Former diplomat Hsiao Bi-khim is formalizing his run for vice president as the November 24 deadline for candidates approaches.
The outspoken former ambassador of Taiwan to the United States, Hsiao Bi-khim, has formally registered his candidacy as vice president and running mate of William Lai in the upcoming 2024 election on the island.
Hsiao, 52, a former Democratic Progressive Party (DPP) legislator, served as Taiwan’s de facto ambassador to the US from 2020 until his resignation this week.
His tenure in Washington, DC coincides with renewed US interest in Taiwan thanks to its early battle with COVID-19 and an ongoing standoff with Beijing at a time when US-China relations are deteriorating.
Hsiao, a self-described “cat warrior” who often poses with her cats, is also known for her active presence on social media platforms such as X, where she has amassed 133,000 followers promoting of the DPP’s pro-Taiwan stance.
“Go back to Taiwan! Honored to participate @ChingteLai on the ticket as VP for 2024. A tough road ahead is expected as I shoulder a heavier burden. Taiwan’s democracy deserves our best efforts,” he posted on Tuesday.
Like Lai, the current vice president, Hsiao is despised in Beijing for his political stance on Taiwan and its relationship with China. In April, Beijing formally banned him from visiting China, Hong Kong and Macau after he accompanied President Tsai Ing-wen on his unofficial trip to the US.
Beijing claims Taipei as its own territory and has not ruled out using force to achieve its goals. The DPP says that only the people of Taiwan can decide the future of their island.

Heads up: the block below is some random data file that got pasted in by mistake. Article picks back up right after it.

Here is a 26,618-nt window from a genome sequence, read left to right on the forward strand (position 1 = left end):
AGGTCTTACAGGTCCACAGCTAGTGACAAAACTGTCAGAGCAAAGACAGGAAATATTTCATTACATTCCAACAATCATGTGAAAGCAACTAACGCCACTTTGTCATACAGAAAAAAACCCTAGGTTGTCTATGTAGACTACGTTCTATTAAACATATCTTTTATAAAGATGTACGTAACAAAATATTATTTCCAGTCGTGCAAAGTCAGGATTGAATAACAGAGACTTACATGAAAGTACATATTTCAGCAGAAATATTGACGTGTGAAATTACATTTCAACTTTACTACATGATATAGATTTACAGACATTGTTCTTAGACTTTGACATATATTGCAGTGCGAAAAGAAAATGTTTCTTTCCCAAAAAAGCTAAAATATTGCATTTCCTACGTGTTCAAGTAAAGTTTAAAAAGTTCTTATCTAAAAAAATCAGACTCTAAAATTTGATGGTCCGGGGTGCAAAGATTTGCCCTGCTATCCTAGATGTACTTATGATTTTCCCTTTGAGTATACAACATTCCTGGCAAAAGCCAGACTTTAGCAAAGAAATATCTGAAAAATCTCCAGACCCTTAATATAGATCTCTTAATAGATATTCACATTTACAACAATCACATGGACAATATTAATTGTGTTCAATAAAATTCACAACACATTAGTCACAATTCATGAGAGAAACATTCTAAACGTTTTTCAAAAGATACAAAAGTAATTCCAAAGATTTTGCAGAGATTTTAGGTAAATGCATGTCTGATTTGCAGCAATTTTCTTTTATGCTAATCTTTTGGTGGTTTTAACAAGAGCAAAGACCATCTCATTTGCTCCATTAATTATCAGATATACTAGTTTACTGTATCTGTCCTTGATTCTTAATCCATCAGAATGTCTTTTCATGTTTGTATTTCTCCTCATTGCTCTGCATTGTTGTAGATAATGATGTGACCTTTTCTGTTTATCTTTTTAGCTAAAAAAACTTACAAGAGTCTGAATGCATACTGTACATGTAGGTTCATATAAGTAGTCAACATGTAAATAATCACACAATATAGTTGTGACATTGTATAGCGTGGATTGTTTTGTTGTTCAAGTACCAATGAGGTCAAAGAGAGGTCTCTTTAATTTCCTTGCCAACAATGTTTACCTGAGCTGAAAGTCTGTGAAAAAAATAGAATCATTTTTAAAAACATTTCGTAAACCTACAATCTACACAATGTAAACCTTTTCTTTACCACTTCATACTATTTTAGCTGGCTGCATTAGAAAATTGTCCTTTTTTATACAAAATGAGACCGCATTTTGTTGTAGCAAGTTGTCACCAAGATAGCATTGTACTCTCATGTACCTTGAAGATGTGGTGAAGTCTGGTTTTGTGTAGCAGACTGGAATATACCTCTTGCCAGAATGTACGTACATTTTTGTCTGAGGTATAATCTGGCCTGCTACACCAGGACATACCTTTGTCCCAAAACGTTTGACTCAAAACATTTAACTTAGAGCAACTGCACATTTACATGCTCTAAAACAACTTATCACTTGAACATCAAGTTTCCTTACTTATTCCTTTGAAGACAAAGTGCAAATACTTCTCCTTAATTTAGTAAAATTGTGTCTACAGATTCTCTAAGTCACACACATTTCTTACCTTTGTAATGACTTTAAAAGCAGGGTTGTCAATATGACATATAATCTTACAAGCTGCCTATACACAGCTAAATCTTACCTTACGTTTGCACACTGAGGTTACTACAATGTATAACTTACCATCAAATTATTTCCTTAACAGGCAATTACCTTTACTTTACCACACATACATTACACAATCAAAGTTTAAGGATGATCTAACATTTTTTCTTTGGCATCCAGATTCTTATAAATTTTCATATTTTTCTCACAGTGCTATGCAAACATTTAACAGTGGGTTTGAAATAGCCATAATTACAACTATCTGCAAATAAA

Despite drawing the ire of Beijing, Hsiao is popular with young voters and is seen as a breath of fresh air compared to some of his counterparts. Reflecting the rise of Taiwanese identity across the island and diaspora, Hsiao uses the Taiwanese pronunciation of his name instead of Mandarin, China’s dominant language.
The media boost to Lai’s presidential campaign comes with the opposition in apparent disarray just days from the November 24 registration deadline.
Last week, Kuomintang (KMT) candidate Hou You-ih and independent Taiwan People’s Party candidate Ko Wen-je appeared ready to upset the election by teaming up and putting up the most formidable challenge yet. to Lai, who voted first among the two candidates.
Hsiao as Lai’s VP was a natural choice for the DPP:
1. After Tsai, he has done more internationally for hard and soft power in Taiwan than any politician (maybe more than Lai)
2. DC trusts him (more than Lai)
3. Pan-green voters mostly support him https://t.co/3bgsgUMJ7t
— Lev Nachman (@lnachman32) November 20, 2023
Within days, the plan was abandoned after the two parties could not agree on who would run for president after a disastrous internal poll attempt. The two parties were forced to walk back on a deal brokered by former President Ma Ying-jeou.
Ko, the former mayor of Taipei, is popular with Taiwanese voters who are tired of the island’s two-party political system or want something new after eight years of the DPP.
Hou, a former police officer and mayor, offers stability to the KMT, a party known for better labor relations with Beijing, and remains popular among Taiwanese businessmen and families who fled China in the 1940s. .
They have not yet revealed their choice of running mate.
Running a distant fourth place is independent Terry Gou, the billionaire founder of iPhone maker Foxconn, whose support remains in the single digits.
The election is scheduled for January.